A NYPD officer allegedly paid her boyfriend $7,000 to help her hire a hit man to murder her estranged husband and the boyfriend's teen daughter, according to court records.
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But the boyfriend turned out to be cooperating with authorities, and following a dramatic law enforcement ruse in which the cop was shown a picture on Friday morning of her husband appearing to be dead in his car, she allegedly began discussing her alibi with the boyfriend in case she was questioned, according to court records.
The boyfriend was wearing a recording device, according to authorities, and the entire conversation was captured on audio and video.
That's when investigators from the Federal Bureau of Investigation (FBI) and the New York Police Department (NYPD) moved in and arrested her.
Officer Valerie Cincinelli, 34, of Oceanside in Nassau County on Long Island, was charged with conspiracy to commit murder and held without bail following a hearing late Friday afternoon.
Prosecutors argued in a detention memo filed in court on Friday that "the evidence in this case is overwhelming."
"The defendant was captured on audio and video recording planning the murders, and, once she was advised that the murder of John Doe was effected, she was captured on audio and video planning her alibi and destroying evidence of her involvement in the crime."
Cincinelli, who has been on the job since 2007, had been on modified assignment since 2017 because of prior domestic incidents involving the boyfriend and the estranged husband, law enforcement sources said.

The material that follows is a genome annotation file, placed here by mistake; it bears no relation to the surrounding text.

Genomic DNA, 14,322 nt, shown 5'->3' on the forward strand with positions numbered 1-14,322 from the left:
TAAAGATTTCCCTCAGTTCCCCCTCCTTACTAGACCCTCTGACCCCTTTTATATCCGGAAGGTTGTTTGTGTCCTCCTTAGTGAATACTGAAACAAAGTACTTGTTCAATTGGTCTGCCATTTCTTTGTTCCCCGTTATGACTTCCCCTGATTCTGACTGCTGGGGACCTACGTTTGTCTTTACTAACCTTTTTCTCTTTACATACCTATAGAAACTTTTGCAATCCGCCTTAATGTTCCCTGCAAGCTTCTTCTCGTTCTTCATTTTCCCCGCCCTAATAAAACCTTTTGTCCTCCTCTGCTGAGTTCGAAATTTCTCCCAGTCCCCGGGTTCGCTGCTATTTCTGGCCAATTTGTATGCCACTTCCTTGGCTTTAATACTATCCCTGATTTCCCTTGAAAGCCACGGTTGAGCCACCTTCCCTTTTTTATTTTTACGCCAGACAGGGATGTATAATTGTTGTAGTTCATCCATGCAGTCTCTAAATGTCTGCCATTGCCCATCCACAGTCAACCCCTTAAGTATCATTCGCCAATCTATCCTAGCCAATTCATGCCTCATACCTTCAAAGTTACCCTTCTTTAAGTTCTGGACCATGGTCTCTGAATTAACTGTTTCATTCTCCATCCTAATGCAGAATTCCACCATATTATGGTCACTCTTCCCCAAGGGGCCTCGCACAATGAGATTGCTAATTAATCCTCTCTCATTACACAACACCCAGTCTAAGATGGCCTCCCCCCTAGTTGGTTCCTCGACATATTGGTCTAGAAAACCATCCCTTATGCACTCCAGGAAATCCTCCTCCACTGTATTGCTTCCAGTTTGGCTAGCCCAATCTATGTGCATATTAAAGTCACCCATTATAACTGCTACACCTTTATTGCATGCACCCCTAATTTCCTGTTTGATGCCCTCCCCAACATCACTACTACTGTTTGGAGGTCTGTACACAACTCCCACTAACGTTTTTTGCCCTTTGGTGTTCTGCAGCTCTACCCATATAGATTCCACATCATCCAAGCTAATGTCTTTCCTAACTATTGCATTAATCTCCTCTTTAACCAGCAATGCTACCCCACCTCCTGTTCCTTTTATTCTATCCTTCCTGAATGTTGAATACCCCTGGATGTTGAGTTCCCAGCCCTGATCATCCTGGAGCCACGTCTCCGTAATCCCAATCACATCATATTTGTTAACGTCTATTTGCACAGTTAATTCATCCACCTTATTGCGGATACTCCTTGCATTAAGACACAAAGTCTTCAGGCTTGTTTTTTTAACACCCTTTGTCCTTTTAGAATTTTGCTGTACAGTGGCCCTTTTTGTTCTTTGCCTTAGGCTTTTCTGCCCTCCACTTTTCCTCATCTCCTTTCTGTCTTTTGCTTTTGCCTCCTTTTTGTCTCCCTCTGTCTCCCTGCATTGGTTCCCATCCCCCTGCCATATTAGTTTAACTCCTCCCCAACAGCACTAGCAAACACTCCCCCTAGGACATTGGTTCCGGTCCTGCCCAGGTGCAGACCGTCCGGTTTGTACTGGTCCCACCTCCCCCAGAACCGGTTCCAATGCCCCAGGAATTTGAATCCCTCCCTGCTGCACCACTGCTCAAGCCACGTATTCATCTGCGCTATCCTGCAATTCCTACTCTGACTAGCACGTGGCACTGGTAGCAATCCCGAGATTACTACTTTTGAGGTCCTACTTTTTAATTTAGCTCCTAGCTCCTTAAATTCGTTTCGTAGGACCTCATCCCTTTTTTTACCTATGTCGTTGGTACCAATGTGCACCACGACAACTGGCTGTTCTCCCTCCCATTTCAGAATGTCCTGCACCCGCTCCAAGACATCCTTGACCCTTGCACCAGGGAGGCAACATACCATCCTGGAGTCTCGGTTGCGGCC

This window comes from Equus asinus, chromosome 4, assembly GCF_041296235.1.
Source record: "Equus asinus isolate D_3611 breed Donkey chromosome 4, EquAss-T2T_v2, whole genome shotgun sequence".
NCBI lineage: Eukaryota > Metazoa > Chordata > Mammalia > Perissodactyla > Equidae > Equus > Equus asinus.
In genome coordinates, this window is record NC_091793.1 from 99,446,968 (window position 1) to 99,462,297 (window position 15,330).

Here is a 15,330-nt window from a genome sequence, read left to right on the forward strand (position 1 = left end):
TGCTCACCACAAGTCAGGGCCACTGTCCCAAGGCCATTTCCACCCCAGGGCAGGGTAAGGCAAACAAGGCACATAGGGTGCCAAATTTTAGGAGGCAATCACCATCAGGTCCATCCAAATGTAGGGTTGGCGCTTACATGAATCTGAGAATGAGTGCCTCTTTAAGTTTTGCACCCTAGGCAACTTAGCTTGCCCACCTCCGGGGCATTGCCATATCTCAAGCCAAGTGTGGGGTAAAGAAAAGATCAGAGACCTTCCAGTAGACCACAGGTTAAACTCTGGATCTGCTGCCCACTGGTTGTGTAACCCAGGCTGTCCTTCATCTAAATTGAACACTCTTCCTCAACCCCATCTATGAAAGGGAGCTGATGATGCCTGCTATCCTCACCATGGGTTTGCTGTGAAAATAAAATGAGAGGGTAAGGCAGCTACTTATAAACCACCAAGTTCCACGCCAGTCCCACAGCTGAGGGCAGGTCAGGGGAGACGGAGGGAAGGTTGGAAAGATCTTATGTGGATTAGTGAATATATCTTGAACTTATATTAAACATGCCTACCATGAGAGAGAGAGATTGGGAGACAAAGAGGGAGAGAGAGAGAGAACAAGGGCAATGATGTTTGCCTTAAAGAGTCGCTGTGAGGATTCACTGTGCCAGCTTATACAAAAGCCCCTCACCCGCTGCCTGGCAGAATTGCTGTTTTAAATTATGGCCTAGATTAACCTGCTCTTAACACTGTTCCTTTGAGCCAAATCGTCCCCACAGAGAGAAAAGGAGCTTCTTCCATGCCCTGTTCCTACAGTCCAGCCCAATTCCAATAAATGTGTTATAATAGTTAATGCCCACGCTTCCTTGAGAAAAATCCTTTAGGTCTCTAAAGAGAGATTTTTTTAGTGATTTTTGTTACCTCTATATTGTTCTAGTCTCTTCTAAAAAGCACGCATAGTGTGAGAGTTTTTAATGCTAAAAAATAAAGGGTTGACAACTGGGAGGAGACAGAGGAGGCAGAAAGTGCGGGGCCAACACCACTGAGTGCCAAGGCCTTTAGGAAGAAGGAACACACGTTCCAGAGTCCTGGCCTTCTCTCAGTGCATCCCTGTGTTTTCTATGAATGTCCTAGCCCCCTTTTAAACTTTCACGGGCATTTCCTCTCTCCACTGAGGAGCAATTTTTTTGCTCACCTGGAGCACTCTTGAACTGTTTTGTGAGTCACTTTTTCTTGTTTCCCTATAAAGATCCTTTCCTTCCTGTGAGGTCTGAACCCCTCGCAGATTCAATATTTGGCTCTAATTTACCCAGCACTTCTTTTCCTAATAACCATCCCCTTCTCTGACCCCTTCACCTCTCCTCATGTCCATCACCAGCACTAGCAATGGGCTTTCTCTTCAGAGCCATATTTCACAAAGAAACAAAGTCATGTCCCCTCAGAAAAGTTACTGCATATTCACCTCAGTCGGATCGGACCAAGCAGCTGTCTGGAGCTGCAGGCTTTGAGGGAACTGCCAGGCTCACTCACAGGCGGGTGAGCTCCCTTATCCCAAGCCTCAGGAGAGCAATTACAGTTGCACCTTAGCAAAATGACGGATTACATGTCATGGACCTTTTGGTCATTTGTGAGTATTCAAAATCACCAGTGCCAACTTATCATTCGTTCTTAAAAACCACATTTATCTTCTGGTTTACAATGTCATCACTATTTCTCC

In the memo, prosecutors noted that Cincinelli's first husband obtained a restraining order against her in 2014, that both she and her estranged husband have existing restraining orders against each other, and that she had a "volatile history" with the boyfriend -- who tipped off authorities to the alleged murder plot.
Cincinelli first approached the boyfriend about having her estranged husband -- and the boyfriend's teen daughter -- murdered in February, and continued discussions with him in person and on the phone, according to court records.
The boyfriend told her he knew someone who would commit the murders for $7,000, which he would convert into gold coins to pay off the hit man. Cincinelli allegedly withdrew the $7,000 in cash from a Long Island bank in February, court records show. He then used the money to purchase five ounces of gold coins, according to authorities. The murders were supposed to take place last weekend, officials said in court records.
The estranged husband was to be murdered near his office on Long Island, and Cincinelli and the boyfriend allegedly discussed how the killing "would not look suspicious because the murder would take place in 'the hood' or 'the ghetto,'" according to court records.
At one point, according to court records, Cincinelli seemed to become anxious about why the boyfriend's teen daughter had not yet been killed. After the boyfriend allegedly informed her that the hit man would not commit the murder near the child's school.
"OK, so she leaves school, you said he knows exactly where she lives, right?" Cincinelli is alleged to have asked him. "So what's the problem?"
At another point she allegedly told the boyfriend to tell the hit man to “run her the [expletive] over, how about that."
On Friday morning around 10 a.m., Suffolk County police arrived at Cincinelli's home to notify her that her estranged husband had been murdered -- but it was all part of an FBI-orchestrated ruse.
"Then, almost immediately after the Detective left the home, Cincinelli began to discuss...her alibi -- specifically what she would tell the police if she were to be questioned about the death," prosecutors wrote in a detention memo filed on Friday.